The other years I have shot editorials for this magazine we have shot it with multiple brides and all full body shots. This is the first year with one bride and also using a groom in almost all of them.
I have a silver scatboard in my studio, with 90ft/30m lenght and hard wood floor in there it can be used to move about . The scate board works well with his silver vest I think.
I love the great interaction between them in this one. This is the last image for today, I will post two more blog posts from it during this week. I have not have anybody editing my bad english this time, so forgive me for the writing part, well I think most of you rather have bad englsih then good Norwegian?
Years ago a photographer friend of mine told me a true sales example of how he perceived the value of a picture. He was at a client's home doing a sale's appontment and they reacted to his price of $85 for an 8x10. This was around 1990 and we were still shooting film. Looking over at the client's book shelf he saw an old, beautiful 8 x 10" black and white photograph of a couple. He went over to the bookshelf to have a closer look at it and said: I love this picture, it is so beautiful. I would love to buy it from you, what about $200? The wife answered: It's my grandparents and the only copy we have, so there is no way I will sell it; it means a lot to me. My friend said what about $300? She answered it is worth more than money to me. Then he said: And you think it is to expensive to pay $85 for the one of your own family?
I hope this post can put some thoughts in your mind on the value of what we do and what we should charge; we are creating so many priceless treasures for people. Let's treat our work as what it truly is, wrap it in silk paper, hold it up carefully by the edges when we show it to our clients and be respectful of the truth worth of beautiful images.
The picture above is of my parents, taken on their wedding day February 23rd, 1952 in Asker outside Oslo, Norway. It was during the 1952 Oslo Winter Olymipcs. The picture was taken by Harald Ohnstad, who was the very first photographer I worked for (in 1972). Oh, how I wish I had a signed original print of this image.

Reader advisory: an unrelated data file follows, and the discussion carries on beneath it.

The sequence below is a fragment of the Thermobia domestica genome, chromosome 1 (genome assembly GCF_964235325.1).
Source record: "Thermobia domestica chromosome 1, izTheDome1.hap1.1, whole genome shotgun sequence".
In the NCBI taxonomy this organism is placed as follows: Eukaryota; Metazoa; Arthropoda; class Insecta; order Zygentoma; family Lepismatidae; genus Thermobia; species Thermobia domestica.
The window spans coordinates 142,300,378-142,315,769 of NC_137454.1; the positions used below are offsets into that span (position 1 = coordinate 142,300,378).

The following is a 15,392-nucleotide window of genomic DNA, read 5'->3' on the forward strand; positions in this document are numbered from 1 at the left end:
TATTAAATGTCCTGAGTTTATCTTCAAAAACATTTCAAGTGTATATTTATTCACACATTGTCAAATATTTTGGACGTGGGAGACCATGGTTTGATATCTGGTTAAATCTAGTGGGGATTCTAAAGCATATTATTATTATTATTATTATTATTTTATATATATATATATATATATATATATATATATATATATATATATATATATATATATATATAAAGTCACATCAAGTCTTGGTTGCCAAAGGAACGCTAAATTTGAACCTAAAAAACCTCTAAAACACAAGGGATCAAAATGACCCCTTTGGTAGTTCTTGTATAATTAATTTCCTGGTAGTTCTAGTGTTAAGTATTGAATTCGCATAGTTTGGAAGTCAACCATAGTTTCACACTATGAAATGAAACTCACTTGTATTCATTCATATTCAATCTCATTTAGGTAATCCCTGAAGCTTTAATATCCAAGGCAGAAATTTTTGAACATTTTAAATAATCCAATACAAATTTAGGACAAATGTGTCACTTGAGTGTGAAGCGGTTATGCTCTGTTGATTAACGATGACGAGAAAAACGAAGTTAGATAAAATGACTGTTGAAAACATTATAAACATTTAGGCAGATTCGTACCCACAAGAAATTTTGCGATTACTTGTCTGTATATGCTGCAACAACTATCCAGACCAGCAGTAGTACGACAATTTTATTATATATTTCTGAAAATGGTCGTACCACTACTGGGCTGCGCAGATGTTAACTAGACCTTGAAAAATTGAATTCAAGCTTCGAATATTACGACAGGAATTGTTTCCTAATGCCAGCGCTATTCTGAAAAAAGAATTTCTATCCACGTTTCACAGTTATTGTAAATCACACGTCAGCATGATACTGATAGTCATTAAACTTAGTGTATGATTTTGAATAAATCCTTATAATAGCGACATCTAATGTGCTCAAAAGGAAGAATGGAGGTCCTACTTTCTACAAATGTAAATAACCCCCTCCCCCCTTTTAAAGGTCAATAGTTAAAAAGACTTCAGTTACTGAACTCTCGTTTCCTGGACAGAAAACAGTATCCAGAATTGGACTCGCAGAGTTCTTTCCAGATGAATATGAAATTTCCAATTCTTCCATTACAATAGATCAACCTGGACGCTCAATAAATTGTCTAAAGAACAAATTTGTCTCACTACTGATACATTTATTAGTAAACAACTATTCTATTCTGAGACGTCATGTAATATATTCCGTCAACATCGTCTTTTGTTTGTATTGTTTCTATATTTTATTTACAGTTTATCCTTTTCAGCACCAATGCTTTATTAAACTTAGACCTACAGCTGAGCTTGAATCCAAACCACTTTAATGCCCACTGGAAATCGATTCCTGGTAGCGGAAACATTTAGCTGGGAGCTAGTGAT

PS. May 17 2013
Since I wrote this post back in Dec 2011 this picture has increased even more in value to me. My Dad died a few weeks ago, so I treasure it more then ever. Hope my work do and will do the same as this do to me.
R.I.P Jens Linge, Respectfully your son Kenneth
I have enjoyed posting some mages lately from the 80's. Todays image is from the early 90's shot, also on chrome film with NO retouch, straight scan.
This photograph was taken about 45 minutes after sunset. In Norway the sun sets very slowly and it takes about an hour at this time of the year before it gets dark. We call this extra time of light after the sun is down "the blue hour'.
I had taken pictures of the young lady (owner of a model agency) in the evening sun, but didn't feel I got what I wanted, so I'm glad that I had a tungsten light available and the blue hour. The background is a famous sculpture.
So what is the difficulty here? It is dark, I want movement, no fast films was good enough. I was loving the Konicachrome R100 film for this kind of work at the time and that is what I used in this image. Exposure is 1/15 sec @ Nikkor 105 mm @f2.5 on a Nikon F3. The lamp lighting her up is a Kaiser 250w, 24volt tungsten lamp. The battery was so low, Im probably only getting around 125watts?
The HOW question? How to you get her sharp moving while the water from the fountain is blurred because of movement???
I remember being very excited when I saw this exposure on the light table with my magnifier, the way we viewed them back from the lab in those days. I got the ONE sharp image I needed! I shot many to get this one ( almost like digital :-))) The only thing we did retouch in print was the one backlight from a truck in the background as you can see in this untouched scan.
PS. I will tell you already tomorrow afternoon US MST how it is done, again old students might remember the answer? If so, let the people that have never been told get a go at this please.
PSS. Wednesday Dec.30, 2009. The answer to the trivia "How was this done?"
If you throw a rock straight up in the air there is a split second when it stands still before falling back to earth. I used this principle to get her sharp with the 1/15 sec exposure and capture the movement of the water. She swung her dress up and down and I caught the very moment (in one of the many tries and exposures) when the skirt stopped to turn back down.